Her heart knotted. Lucas would not be pleased by this turn of events.

The stranger had thick brown hair and broad shoulders thatreminded her of Lucas. Though her uncle was at least twenty years older, both men were tall and well built. But the young man's clothes looked spotless, and he held what appeared to be a black Bible in one hand and an umbrella in the other. While Lucas, also in a gray suit, had liquor stains down the front of his jacket, and he gripped a half-empty whiskey bottle as though it were glued to his right hand.

Dreading a confrontation, Honor wished the young man would just go away. At the same time, she hoped he would stay. There was something in his presence that made her feel safe.

She'd been so overwhelmed by the death of her aunt, she'd hardly noticed the weather. Now she felt the nip of a fresh norther that had just blown in. Dark clouds gathered, and an icy wind stirred the pines that surrounded them. Her shivers deepened.

When the younger man reached the graveside, Lucas glowered at him. "What do ya think you're doing here, mister?"

"My name is Jethro Peters, but my friends call me Jeth. I'm just visiting here in Falling Rock. I live over in Hearten. I'm the pastor there, and when the diggers told me someone died, I came to see if I could be of help."

Lucas studied the minister, his eyes wide and his mouth hanging slack, the way it always did when something unusual happened to him. After a moment, his thick eyebrows drew together. His face turned red, and a crease appeared in the center of his forehead.

"Your kind ain't welcome here," he said, his voice rough and gravelly. "We don't need no preacher."

"Yes, Uncle, we do." Honor could hardly believe she'd found the courage to speak up. She knew she could be beaten for her words, but for her aunt's sake, she'd had to say what was in her mind.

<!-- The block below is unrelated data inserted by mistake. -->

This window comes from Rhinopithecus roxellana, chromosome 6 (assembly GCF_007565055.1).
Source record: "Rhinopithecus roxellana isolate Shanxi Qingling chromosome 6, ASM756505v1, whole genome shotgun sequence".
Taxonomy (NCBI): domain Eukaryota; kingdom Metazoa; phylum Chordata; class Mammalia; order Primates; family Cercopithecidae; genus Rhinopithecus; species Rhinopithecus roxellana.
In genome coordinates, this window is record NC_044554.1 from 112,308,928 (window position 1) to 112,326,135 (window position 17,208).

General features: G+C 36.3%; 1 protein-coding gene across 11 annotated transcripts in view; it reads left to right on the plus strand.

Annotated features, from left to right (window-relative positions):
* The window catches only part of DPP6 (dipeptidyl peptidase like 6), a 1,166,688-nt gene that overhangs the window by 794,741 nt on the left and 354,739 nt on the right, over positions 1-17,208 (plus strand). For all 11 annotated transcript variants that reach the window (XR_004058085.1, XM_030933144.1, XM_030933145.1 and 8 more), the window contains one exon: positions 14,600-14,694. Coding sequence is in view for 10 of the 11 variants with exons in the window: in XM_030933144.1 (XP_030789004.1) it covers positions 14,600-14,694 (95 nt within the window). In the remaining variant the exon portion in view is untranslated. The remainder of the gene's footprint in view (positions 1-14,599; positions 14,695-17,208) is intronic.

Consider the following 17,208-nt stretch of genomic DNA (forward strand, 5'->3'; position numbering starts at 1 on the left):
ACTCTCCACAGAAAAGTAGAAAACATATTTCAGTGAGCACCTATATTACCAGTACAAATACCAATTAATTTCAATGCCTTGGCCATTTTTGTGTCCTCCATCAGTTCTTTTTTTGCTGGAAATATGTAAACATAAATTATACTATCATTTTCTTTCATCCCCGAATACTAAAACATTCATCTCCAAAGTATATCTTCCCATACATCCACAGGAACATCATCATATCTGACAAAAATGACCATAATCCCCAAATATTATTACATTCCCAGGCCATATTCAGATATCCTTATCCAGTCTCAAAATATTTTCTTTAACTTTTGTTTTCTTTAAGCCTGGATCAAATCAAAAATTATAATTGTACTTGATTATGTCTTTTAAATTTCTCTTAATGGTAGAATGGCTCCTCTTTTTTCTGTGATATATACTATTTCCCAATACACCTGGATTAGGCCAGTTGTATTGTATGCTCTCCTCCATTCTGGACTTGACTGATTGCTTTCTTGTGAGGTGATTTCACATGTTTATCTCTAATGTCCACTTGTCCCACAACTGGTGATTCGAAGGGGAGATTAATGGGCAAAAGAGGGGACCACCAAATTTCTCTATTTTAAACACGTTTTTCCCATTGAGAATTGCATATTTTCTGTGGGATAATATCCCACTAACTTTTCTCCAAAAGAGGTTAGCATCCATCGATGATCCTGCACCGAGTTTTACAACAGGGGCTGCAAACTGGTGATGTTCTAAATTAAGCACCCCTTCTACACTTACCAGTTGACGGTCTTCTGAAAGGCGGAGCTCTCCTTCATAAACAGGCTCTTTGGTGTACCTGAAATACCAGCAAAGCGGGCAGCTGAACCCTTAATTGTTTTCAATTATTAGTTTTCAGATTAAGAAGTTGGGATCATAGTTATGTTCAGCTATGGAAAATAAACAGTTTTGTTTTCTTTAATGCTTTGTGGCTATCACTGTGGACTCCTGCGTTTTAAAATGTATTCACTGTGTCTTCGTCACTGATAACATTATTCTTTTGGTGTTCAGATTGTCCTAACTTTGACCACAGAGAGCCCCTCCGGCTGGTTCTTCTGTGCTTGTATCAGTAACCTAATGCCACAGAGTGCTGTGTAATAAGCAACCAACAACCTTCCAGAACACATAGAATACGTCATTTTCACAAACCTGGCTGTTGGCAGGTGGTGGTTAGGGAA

Lucas scowled. "What did you say, girl?"

"I said that we need a preacher here today - at least, I do." Her voice was hardly more than a whisper. "Aunt Harriet was a Christian, and she would have wanted someone to say a prayer over her grave and read from the Good Book."

"I would be glad to do it," Jeth Peters said softly, "if you will allow it, sir."

Honor expected Lucas to curse the preacher and drive him away, but strangely, he kept silent for a few moments, staring at the younger man. Then he looked down at his dirty black boots. "All right," he mumbled. "Say what you have to and read from that there book you got. Then git. I ain't never had no use for do-gooders."

Jeth Peters nodded. In a clear voice, he read from the Bible. When he finished, he said a prayer.

The Bible reading sounded strange to Honor's ears, but the prayer made her feel warm all over. She longed to say "Amen" loud enough for her uncle to hear, but decided against it. One more word could set Lucas off, and that might embarrass the minister.

Rain started to fall before the diggers had finished covering the grave.